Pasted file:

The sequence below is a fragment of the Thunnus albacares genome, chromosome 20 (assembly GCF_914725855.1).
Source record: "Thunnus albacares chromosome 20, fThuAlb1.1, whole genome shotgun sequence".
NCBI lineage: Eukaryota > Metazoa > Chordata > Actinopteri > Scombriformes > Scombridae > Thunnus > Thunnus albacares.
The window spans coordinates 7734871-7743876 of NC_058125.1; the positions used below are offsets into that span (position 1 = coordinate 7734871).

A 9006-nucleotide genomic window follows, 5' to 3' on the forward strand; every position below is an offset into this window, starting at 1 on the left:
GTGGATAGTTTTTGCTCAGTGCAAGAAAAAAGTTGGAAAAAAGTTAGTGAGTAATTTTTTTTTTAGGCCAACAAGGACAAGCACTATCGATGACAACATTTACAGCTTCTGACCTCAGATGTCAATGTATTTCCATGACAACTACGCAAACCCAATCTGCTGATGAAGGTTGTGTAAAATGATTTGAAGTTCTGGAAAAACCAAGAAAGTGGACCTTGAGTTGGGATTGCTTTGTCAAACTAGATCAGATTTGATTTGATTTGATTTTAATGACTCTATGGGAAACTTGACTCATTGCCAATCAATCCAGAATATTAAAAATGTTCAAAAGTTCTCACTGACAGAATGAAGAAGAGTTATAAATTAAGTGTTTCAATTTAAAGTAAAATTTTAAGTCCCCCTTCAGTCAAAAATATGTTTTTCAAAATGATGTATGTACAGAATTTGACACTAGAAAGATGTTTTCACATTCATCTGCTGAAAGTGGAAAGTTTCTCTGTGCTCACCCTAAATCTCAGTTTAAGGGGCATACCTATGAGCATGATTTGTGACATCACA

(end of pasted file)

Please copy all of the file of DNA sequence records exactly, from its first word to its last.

The sequence below is a fragment of the Thunnus albacares genome, chromosome 20 (assembly GCF_914725855.1).
Source record: "Thunnus albacares chromosome 20, fThuAlb1.1, whole genome shotgun sequence".
NCBI lineage: Eukaryota > Metazoa > Chordata > Actinopteri > Scombriformes > Scombridae > Thunnus > Thunnus albacares.
The window spans coordinates 7734871-7743876 of NC_058125.1; the positions used below are offsets into that span (position 1 = coordinate 7734871).

A 9006-nucleotide genomic window follows, 5' to 3' on the forward strand; every position below is an offset into this window, starting at 1 on the left:
GTGGATAGTTTTTGCTCAGTGCAAGAAAAAAGTTGGAAAAAAGTTAGTGAGTAATTTTTTTTTTAGGCCAACAAGGACAAGCACTATCGATGACAACATTTACAGCTTCTGACCTCAGATGTCAATGTATTTCCATGACAACTACGCAAACCCAATCTGCTGATGAAGGTTGTGTAAAATGATTTGAAGTTCTGGAAAAACCAAGAAAGTGGACCTTGAGTTGGGATTGCTTTGTCAAACTAGATCAGATTTGATTTGATTTGATTTTAATGACTCTATGGGAAACTTGACTCATTGCCAATCAATCCAGAATATTAAAAATGTTCAAAAGTTCTCACTGACAGAATGAAGAAGAGTTATAAATTAAGTGTTTCAATTTAAAGTAAAATTTTAAGTCCCCCTTCAGTCAAAAATATGTTTTTCAAAATGATGTATGTACAGAATTTGACACTAGAAAGATGTTTTCACATTCATCTGCTGAAAGTGGAAAGTTTCTCTGTGCTCACCCTAAATCTCAGTTTAAGGGGCATACCTATGAGCATGATTTGTGACATCACA